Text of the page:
Israeli Artem Dolgopyat won a gold medal in the men’s floor exercise at the 2020 Tokyo Games, making him Israel’s second-ever Olympic gold medalist.
Amid the celebration, though, was some grumbling, over the fact that the medalist is not Jewish according to Jewish law.
That, of course, is of no consequence in the context of the games – or, for that matter, of Israeli society. Israel’s citizenry includes Jews, Muslims, Christians and Druze.
But Mr. Dolgopyat’s status according to halacha, or Jewish religious law, prevents the medalist, who immigrated to Israel from Ukraine in order to further his career, from marrying a Jewish woman in Israel.
Mr. Dolgopyat’s mother, Angela Bilan, who isn’t Jewish but clearly evidences a stereotypical Jewish mother’s sensitivity, told a local radio station interviewer that “For [me to have] grandchildren, he needs to get married. The country doesn’t let him get married.”
What she was referring to is the fact that, as is the case in Egypt, Jordan, Indonesia and several other countries, there is no option of civil marriage in Israel. As in those other nations, only religious unions sanctified by clergy — of one or another religion — are recognized in Israel. And Jewish marriages there can only be effected between two Jews, and overseen by rabbis recognized by the Israeli central Rabbinate, which hews to halacha.
Israeli Knesset member Gilad Kariv, a former director of the Israeli Reform Movement, which does not consider halacha the arbiter of Jewish practice, shared in Ms. Bilan’s chagrin, tweeting: “Artem, you, a champion, will continue to bring medals, and we will continue to fight strongly to bring you free choice in marriage and divorce.”
For a informed take on the issue, though, some historical background is necessary.
We Americans have an almost instinctive affinity for the concept of church-state separation. Religion in the U.S. is a private matter, and government institutions do not – may not – entangle themselves with religion.
But many countries in fact have official religions. There are, of course, Muslim countries like Afghanistan, Algeria, Bahrain, Egypt, Iran, Jordan Kuwait, Malaysia, Morocco, Pakistan, Qatar, Saudi Arabia, Somalia, Tunisia and Yemen.
But also Christian ones. Like Costa Rica, Liechtenstein, Malta, Monaco, Italy, Argentina, Dominican Republic, El Salvador, Paraguay, Peru, Poland, Greece, England, Denmark, Greenland, Iceland, Norway, Finland and Sweden.
Even several Buddhist ones, like Bhutan, Cambodia and Sri Lanka.
Israel is, of course, a Jewish one, the only such country on the globe. And, like most of the above, it is not a theocracy but a democracy. Nevertheless, it respects its claim to Jewishness in certain limited ways.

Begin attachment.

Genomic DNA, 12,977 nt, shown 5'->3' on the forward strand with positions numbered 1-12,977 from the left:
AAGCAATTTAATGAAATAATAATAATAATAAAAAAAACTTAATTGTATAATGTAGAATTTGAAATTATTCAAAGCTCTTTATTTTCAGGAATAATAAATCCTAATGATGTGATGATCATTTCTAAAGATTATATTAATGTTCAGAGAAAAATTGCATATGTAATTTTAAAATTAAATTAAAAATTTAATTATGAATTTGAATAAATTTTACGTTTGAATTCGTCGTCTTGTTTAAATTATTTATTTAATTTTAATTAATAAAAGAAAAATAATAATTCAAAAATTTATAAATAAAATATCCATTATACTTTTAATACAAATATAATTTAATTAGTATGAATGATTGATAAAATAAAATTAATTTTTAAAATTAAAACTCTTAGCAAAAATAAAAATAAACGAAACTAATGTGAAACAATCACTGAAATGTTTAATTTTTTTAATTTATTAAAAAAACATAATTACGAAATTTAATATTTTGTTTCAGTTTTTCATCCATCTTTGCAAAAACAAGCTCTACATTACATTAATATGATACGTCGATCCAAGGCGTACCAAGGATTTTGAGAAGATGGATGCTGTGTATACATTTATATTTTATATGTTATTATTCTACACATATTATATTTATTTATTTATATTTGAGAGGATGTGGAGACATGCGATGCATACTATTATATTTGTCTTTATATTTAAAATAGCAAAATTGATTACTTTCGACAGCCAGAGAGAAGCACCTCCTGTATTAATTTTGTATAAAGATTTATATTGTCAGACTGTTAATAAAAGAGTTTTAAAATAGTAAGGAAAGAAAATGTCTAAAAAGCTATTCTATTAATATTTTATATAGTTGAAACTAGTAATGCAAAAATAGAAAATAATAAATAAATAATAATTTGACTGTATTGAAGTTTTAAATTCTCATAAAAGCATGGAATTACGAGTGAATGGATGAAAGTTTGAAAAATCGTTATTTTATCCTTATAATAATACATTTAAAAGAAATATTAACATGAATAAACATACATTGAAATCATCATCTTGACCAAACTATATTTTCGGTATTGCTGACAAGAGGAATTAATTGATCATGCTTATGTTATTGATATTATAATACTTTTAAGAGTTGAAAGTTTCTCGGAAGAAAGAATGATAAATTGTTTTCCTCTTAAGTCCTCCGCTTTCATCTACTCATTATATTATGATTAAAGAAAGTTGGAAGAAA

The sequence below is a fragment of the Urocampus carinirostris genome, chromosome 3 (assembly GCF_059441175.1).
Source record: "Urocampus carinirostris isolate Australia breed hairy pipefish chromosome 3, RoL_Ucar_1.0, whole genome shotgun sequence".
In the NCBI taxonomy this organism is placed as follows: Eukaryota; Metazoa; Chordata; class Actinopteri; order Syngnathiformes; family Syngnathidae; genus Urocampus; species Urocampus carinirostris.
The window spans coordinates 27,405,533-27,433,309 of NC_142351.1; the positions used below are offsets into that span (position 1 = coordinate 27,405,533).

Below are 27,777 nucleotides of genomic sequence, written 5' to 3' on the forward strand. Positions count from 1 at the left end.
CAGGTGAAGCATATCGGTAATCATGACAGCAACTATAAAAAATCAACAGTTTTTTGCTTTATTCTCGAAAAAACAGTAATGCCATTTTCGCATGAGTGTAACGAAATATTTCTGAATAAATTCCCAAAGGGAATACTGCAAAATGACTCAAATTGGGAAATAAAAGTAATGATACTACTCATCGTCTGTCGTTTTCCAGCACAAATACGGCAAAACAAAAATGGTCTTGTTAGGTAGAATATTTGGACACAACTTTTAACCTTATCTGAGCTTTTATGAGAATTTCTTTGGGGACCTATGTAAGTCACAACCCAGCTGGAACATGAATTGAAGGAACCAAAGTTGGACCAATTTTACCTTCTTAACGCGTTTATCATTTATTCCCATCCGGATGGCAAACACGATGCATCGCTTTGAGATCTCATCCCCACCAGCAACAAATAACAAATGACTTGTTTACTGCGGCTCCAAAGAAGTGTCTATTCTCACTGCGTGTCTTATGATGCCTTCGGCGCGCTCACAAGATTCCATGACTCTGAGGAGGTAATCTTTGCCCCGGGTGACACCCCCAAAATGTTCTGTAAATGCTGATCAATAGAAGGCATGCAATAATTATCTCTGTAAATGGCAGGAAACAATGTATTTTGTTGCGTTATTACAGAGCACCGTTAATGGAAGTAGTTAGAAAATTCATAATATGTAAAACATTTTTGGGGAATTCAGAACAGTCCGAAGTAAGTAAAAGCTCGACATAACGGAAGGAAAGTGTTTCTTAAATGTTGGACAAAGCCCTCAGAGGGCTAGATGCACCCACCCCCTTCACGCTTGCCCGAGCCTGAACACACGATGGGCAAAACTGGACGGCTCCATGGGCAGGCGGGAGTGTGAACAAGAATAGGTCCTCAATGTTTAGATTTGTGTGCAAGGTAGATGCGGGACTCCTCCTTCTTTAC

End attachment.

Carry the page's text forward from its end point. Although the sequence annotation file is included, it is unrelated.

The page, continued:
On June 19, 1947, shortly before Israel declared its existence, Ben-Gurion and other officials of the Jewish Agency signed what came to be known as the “Religious Status Quo Agreement.” In the words of the late University of Pennsylvania Professor of International Law Harry Reicher, the agreement was “for significant elements of the religious population… the inducement to their participation in that creation [of Israel], and… was quite fundamental to the character with which the State was stamped at its birth.”
That foundational document, which was addressed to representatives of the Agudath Israel movement (whose American arm I work for) declared the nascent state’s guarantee of religious freedom for all its inhabitants, but, in order to honor the word “Jewish” in the phrase “Jewish State,” pledged state observance of the Jewish Sabbath as the official day of rest, provision of only kosher food in government kitchens and the option for citizens to choose a system of traditional Jewish religious education for their young.
It also addressed Jewish “personal status” issues like marriage, divorce and conversion, assuring the religious community that “everything possible will be done [to] avoid, Heaven forbid, the splitting of the House of Israel into two.”
What Israel’s first Prime Minister recognized was that multiple personal-status standards will inevitably result in multiple “Jewish peoples.”
And if “Jewish State” was to be more than a slogan, Ben-Gurion understood, in matters like marriage, divorce and conversion, some standard must be established. The logical standard to choose was the one that had maintained the Jewish people for centuries: halacha.
And so, it is that standard that currently prevents Mr. Dolgopyat from marrying a Jewish woman in Israel. It has not been reported whether his Belarusian girlfriend is Jewish. But for their marriage in Israel to be formally recognized by the state, they would have to be married in a religious ceremony of some sort.
In any event, there is another option for Mr. Dolgopyat and his intended. It is an option that is taken by some 9000 couples each year. Israeli civil law fully recognizes marriages of any sort that have been entered into in other countries. And so, Israelis and citizens of other countries without civil marriage options can travel to places like Cyprus, a short flight (160 miles) from Israel to marry in a civil ceremony and, at least in the case of Israel, have their marriages entered into the state registry.
That back-door approach will not make Mr. Dolgopyat Jewish in the eyes of the Rabbinate or of anyone who considers halacha the arbiter of Jewish status. Only a sincere conversion to Judaism could do that.
But it should at least make his loving mother happy.
© 2021 Rabbi Avi Shafran